The Lamar Mounds and Village site consists of two mounds, A and B, and a palisaded village area. Archeological evidence indicates that the Lamar Mounds and Village site was occupied during the entire Middle and Late Mississippian periods (A.D. 1200-1650). The site is believed to be the town of Ichisi (Spanish) or Ochisi (Portugese) encountered by the Hernando de Soto expedition in 1540. Occupation of the site may have continued into the early 18th century.

Between 1936 and 1937, human remains representing 34 individuals were recovered from the Stubbs Mound site during a Works Progress Administration excavation. No known individuals were identified. The 55 associated funerary objects are 46 shell beads, 5 shell pins, 1 projectile point, 2 stone celts, and 1 plant specimen.

The Stubbs Mound site consists of a mound and associated village area. On the basis of the objects recovered during excavation, the site and the human remains have been dated to the Middle Mississippian period (A.D. 1200-1350).

In 1937, human remains representing 12 individuals were recovered from the Cowart's Landing site during legally authorized Works Progress Administration stratigraphic survey excavations. No known individuals were identified. The one associated funerary object is an iron chisel. Cowart's Landing is a large midden site located on a terrace approximately 1/4 mile from the Ocmulgee River. On the basis of the artifacts recovered from the site, its major occupation has been dated to the Late Mississipian period (A.D. 1350 to 1650). The iron chisel indicates that at least one of the burials may date from A.D. 1540-1821 period.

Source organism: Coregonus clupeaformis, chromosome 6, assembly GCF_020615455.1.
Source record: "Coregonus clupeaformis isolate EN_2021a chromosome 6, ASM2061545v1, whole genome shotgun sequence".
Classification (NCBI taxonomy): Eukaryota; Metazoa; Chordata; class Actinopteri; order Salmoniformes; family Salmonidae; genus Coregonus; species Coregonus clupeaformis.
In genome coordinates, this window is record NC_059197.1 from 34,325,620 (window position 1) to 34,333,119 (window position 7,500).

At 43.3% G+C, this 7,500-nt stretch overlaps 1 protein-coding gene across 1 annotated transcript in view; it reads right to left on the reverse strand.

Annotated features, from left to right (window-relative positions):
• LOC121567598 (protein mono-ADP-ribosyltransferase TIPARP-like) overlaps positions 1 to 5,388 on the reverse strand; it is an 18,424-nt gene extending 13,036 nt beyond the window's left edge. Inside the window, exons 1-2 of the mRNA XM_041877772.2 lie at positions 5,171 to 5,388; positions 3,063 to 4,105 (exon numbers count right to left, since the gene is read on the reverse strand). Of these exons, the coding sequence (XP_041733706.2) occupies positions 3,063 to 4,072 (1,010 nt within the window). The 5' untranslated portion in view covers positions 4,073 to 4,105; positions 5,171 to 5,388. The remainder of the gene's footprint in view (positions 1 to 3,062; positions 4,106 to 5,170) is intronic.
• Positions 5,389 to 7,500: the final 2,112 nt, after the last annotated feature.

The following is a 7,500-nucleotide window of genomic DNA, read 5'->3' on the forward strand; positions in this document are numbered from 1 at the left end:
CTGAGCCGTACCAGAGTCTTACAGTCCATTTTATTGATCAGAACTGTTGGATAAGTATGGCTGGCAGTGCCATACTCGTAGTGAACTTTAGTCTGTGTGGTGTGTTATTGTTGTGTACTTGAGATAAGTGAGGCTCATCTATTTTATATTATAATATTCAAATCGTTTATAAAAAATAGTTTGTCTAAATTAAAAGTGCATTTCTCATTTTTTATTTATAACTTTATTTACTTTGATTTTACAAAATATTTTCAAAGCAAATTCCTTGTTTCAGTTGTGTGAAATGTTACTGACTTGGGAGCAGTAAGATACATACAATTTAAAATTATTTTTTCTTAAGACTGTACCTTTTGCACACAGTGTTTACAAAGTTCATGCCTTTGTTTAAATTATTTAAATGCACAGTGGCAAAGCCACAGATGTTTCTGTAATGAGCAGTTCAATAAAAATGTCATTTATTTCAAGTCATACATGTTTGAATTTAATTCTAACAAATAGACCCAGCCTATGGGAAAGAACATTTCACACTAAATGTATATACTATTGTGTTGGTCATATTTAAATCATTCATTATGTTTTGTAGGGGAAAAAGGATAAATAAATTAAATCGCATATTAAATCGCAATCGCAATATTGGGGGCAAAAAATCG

The regional manifestation of archeological resources from the Mississippian period have been identified as the Lamar Culture. The Lamar Culture has been divided into two time periods, corresponding with the distinction between the Middle and Late Mississippian periods. The Stubbs Mound site is the type site for the Stubbs Phase of the Lamar Culture (A.D. 1200-1350). The Cowart's Landing site is the type site for the Cowart Phase of the Lamar Culture (A.D. 1350-1650+). The Lamar Mounds site, Stubbs Mound site, and Cowart's Landing site are located in close proximity, with occupation of the Stubbs site overlapping the early occupation of the Lamar Mounds and Village site, and occupation of the Cowarts Landing site overlapping the late occupation of the Lamar Mounds and Village site. Archeological evidence indicates that the Lamar Culture ceramic types found at all three sites are closely related to historic Creek and Cherokee ceramic traditions.

Between A.D. 1685-1717, the English used variations of the name Ochese-hatchee or Ochese Creek to refer to the river later called the Ocmulgee River. The towns and people living along Ochese Creek during that period were referred to as the Ochese (various spellings) Creek Nation, the Ochese Creek people, and, finally, simply the Creeks. The word Ochese and its variations has been traced from middle Georgia to the Chattahooche River, then to Florida, and finally to Oklahoma. A squareground of this name existed in Oklahoma until the 1950s. There is an Ochese Street in Okmulgee, OK. Ethnohistorical information indicates that the Ichisi-Ochese were probably Hitchiti speakers, which would link them directly to Hitchiti speakers among the later Seminole and Miccosukee tribes. The Ichisi-Ochese may also be linked less directly to speakers of closely related Alabama and Koasati languages among the latter-day Alabama and Coushatta tribes.